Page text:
News

New statistical model effectively predicts the toxicity of pharmaceutical molecules

A statistical component model can be used to identify associations between chemicals and toxicological effects.
The component model describes statistical links between chemicals and the effect of their molecular toxins. Picture: Juuso Parkkinen, Aalto University.

The joint Aalto University, Karolinska Institute and Institute for Molecular Medicine Finland (FIMM) study included over 1,300 known pharmaceutical molecules, on which there is a wealth of measurement data available.

‘The study uses systematic data-driven analysis to combine toxicity measurements taken on cell lines with gene expression responses describing gene activation. Toxicity includes growth inhibitory and cell killing effects. The method developed in the study makes it possible to more accurately predict the toxicity of new molecules because it makes use of advanced statistical methods and much bigger datasets than before,’ explains Juuso Parkkinen, who completed his doctoral dissertation at Aalto University.

At present, toxicity is primarily measured by means of animal testing. Thanks to this new method, animal testing can be partly replaced in the future by a combination of cell line testing and statistical modelling. This would also result in considerable cost savings for pharmaceutical development.

‘The new prediction method can be applied to new pharmaceutical molecules and other chemicals currently in product development to eliminate possible toxic molecules,’ adds Parkkinen.

Advances in statistical machine learning and artificial intelligence methods have risen to play a crucial role in many application areas in addition to medical research.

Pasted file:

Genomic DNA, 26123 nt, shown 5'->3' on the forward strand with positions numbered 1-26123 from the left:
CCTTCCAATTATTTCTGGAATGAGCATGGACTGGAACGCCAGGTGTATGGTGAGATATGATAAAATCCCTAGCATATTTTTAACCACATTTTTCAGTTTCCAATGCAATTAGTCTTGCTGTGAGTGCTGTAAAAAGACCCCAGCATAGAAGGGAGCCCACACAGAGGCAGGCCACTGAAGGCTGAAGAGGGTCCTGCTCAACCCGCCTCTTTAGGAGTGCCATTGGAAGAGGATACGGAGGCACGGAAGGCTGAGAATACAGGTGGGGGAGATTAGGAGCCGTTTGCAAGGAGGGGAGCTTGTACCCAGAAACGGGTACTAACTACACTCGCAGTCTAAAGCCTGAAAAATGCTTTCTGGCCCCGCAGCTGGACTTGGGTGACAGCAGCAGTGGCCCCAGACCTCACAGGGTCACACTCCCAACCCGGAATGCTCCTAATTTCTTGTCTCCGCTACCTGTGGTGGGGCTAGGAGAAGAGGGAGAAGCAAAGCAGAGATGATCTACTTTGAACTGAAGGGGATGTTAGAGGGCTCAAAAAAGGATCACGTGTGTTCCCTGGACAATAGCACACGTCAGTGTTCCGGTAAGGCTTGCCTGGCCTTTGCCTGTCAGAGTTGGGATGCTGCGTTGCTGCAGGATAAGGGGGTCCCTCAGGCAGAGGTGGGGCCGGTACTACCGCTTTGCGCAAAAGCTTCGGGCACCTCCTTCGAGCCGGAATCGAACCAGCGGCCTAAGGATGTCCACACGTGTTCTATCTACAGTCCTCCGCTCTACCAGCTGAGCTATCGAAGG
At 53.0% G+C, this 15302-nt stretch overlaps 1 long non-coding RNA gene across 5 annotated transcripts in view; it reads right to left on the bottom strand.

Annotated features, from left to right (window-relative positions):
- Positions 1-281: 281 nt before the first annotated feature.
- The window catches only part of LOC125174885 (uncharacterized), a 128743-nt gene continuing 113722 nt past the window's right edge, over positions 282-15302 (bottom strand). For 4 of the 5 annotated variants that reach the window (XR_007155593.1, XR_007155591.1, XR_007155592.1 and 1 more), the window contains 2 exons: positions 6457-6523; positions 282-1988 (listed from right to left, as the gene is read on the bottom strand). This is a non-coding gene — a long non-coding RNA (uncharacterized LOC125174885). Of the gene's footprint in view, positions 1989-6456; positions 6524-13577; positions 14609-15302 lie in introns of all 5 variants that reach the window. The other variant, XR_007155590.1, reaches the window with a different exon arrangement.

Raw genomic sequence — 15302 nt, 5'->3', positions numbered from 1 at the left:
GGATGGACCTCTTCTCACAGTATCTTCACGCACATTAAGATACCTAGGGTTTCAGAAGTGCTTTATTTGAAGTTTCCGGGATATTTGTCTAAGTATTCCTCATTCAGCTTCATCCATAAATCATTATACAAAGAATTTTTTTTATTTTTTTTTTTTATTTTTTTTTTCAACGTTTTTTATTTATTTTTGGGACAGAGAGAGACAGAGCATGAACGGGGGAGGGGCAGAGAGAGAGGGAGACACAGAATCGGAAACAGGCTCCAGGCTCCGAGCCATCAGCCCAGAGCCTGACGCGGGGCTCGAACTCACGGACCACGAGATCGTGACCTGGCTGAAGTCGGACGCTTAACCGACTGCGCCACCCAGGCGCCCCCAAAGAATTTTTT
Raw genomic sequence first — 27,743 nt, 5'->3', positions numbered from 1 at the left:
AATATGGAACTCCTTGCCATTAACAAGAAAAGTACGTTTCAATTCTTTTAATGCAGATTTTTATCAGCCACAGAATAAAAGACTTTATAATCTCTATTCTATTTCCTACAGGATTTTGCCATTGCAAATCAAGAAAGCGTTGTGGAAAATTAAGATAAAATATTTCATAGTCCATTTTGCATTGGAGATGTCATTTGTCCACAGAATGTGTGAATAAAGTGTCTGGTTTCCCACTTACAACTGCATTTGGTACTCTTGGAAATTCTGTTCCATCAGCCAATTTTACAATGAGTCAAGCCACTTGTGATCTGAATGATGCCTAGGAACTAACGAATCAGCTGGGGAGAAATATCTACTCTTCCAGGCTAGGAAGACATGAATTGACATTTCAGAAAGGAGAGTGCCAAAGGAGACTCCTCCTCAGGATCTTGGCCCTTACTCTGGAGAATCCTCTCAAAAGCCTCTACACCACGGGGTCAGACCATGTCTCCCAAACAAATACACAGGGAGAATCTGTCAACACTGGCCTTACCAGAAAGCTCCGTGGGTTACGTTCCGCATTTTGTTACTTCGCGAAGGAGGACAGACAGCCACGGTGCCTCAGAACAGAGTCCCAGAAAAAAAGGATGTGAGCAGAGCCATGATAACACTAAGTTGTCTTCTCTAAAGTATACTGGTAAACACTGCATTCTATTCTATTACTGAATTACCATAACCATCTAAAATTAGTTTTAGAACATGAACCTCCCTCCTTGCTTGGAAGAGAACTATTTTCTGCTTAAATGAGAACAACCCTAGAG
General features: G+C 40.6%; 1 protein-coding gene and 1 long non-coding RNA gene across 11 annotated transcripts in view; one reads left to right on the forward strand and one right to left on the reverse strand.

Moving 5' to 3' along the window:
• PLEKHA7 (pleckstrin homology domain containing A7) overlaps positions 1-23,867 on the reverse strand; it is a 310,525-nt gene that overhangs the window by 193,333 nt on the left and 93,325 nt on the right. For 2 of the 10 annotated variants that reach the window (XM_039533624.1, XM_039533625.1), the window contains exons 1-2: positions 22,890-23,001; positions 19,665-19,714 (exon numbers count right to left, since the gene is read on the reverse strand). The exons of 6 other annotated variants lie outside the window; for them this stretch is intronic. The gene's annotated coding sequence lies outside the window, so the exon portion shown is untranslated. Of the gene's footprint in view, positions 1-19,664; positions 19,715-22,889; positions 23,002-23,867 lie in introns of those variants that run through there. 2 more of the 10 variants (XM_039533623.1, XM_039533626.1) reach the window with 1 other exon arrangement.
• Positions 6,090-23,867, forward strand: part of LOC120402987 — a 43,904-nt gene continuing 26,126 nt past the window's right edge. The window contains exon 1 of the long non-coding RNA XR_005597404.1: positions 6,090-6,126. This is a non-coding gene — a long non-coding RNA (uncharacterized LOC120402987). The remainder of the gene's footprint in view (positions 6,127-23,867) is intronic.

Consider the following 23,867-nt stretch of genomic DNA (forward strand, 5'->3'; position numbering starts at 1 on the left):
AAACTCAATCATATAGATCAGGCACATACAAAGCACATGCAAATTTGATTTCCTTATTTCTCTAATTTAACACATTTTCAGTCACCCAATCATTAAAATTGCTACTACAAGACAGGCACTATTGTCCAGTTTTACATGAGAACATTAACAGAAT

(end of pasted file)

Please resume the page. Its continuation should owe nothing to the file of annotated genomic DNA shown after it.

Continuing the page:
‘Juuso Parkkinen is an excellent example of the usefulness of Aalto University's artificial intelligence research and doctoral studies: He wrote his dissertation on medicinal applications in my research group and then transferred to Reaktor to apply data science to a wide range of business needs,’ praises Parkkinen's dissertation adviser, Professor Samuel Kaski.

Pharmaceutical toxicity was studied by Juuso Parkkinen and Samuel Kaski of Aalto University, Pekka Kohonen, Egon Willighagen, Rebecca Ceder and Roland Grafström of Karoliska Institute and Krister Wennerberg of the Institute for Molecular Medicine Finland (FIMM).

Further information:                                         

Juuso Parkkinen
AI Designer and Senior Data Scientist
Reaktor
[email protected]
tel. +358 50 356 3916

Samuel Kaski
Professor
Aalto University
[email protected]
tel. +358 50 305 8694

Journal article in Nature Communications: A transcriptomics data-driven gene space accurately predicts liver cytopathology and drug-induced liver injury

  • Published:
  • Updated:
Share
URL copied!

Read more news

Doctoral student Aini Putkonen
Research & Art, Studies Published:

Aini Putkonen: 'The life of a doctoral student is very versatile'

Doctoral student Aini Putkonen thinks that the doctoral degree prepares students well for both academia and industry.
Ayse Pekdiker - blog post image 1
Studies, University Published:

My experience at Aalto University as an international student and an employee

After one month of work, our Program Assistant Ayse at Aalto University Summer School shares her experiences.
Sähköauto Zoe
Campus Published:

Prices for charging electric cars will change at the Otaniemi campus and Aalto Töölö

The pricing for electric car charging is adjusted, beginning from 14.7.2022. The overall increase in electricity prices affects the charging expenses as well.
Elderly people spending time outdoors in the yard and garden, a student work Outdoors by Luiza Sevele
Research & Art, Studies Published:

Flexibility and community support for people with memory problems

What are the future housing solutions for people with memory decline, and what should they be?